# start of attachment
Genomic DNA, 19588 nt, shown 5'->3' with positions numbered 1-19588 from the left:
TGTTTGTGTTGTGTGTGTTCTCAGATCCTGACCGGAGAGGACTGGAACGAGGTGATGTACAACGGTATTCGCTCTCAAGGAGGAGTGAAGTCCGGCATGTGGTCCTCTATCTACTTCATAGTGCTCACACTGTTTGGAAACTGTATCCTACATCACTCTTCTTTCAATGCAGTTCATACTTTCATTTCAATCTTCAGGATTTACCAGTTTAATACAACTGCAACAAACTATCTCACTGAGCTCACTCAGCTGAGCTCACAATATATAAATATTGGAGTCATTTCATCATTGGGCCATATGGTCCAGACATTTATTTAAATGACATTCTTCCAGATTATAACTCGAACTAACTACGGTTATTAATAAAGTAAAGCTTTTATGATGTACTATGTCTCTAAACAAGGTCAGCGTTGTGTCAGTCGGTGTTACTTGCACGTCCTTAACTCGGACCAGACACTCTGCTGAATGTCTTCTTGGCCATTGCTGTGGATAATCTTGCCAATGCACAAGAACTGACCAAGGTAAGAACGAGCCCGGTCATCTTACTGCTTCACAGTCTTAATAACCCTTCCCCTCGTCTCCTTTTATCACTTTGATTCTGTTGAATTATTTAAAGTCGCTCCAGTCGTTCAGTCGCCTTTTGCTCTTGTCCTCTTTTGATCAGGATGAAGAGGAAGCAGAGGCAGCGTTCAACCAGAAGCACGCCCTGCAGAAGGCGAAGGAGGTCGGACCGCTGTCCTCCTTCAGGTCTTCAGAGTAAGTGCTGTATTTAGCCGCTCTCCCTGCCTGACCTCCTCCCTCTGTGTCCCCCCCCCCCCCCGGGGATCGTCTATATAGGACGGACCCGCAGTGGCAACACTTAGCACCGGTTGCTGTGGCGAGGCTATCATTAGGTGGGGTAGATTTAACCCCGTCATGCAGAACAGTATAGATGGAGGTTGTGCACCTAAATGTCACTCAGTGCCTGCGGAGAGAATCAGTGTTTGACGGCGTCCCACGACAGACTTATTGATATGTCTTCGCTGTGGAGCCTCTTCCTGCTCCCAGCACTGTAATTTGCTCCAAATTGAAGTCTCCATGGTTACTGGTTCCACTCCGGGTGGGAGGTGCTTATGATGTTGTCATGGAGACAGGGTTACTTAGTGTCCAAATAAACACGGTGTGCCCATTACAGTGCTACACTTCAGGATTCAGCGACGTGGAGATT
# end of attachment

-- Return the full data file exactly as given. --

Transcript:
Genomic DNA, 19588 nt, shown 5'->3' with positions numbered 1-19588 from the left:
TGTTTGTGTTGTGTGTGTTCTCAGATCCTGACCGGAGAGGACTGGAACGAGGTGATGTACAACGGTATTCGCTCTCAAGGAGGAGTGAAGTCCGGCATGTGGTCCTCTATCTACTTCATAGTGCTCACACTGTTTGGAAACTGTATCCTACATCACTCTTCTTTCAATGCAGTTCATACTTTCATTTCAATCTTCAGGATTTACCAGTTTAATACAACTGCAACAAACTATCTCACTGAGCTCACTCAGCTGAGCTCACAATATATAAATATTGGAGTCATTTCATCATTGGGCCATATGGTCCAGACATTTATTTAAATGACATTCTTCCAGATTATAACTCGAACTAACTACGGTTATTAATAAAGTAAAGCTTTTATGATGTACTATGTCTCTAAACAAGGTCAGCGTTGTGTCAGTCGGTGTTACTTGCACGTCCTTAACTCGGACCAGACACTCTGCTGAATGTCTTCTTGGCCATTGCTGTGGATAATCTTGCCAATGCACAAGAACTGACCAAGGTAAGAACGAGCCCGGTCATCTTACTGCTTCACAGTCTTAATAACCCTTCCCCTCGTCTCCTTTTATCACTTTGATTCTGTTGAATTATTTAAAGTCGCTCCAGTCGTTCAGTCGCCTTTTGCTCTTGTCCTCTTTTGATCAGGATGAAGAGGAAGCAGAGGCAGCGTTCAACCAGAAGCACGCCCTGCAGAAGGCGAAGGAGGTCGGACCGCTGTCCTCCTTCAGGTCTTCAGAGTAAGTGCTGTATTTAGCCGCTCTCCCTGCCTGACCTCCTCCCTCTGTGTCCCCCCCCCCCCCCGGGGATCGTCTATATAGGACGGACCCGCAGTGGCAACACTTAGCACCGGTTGCTGTGGCGAGGCTATCATTAGGTGGGGTAGATTTAACCCCGTCATGCAGAACAGTATAGATGGAGGTTGTGCACCTAAATGTCACTCAGTGCCTGCGGAGAGAATCAGTGTTTGACGGCGTCCCACGACAGACTTATTGATATGTCTTCGCTGTGGAGCCTCTTCCTGCTCCCAGCACTGTAATTTGCTCCAAATTGAAGTCTCCATGGTTACTGGTTCCACTCCGGGTGGGAGGTGCTTATGATGTTGTCATGGAGACAGGGTTACTTAGTGTCCAAATAAACACGGTGTGCCCATTACAGTGCTACACTTCAGGATTCAGCGACGTGGAGATT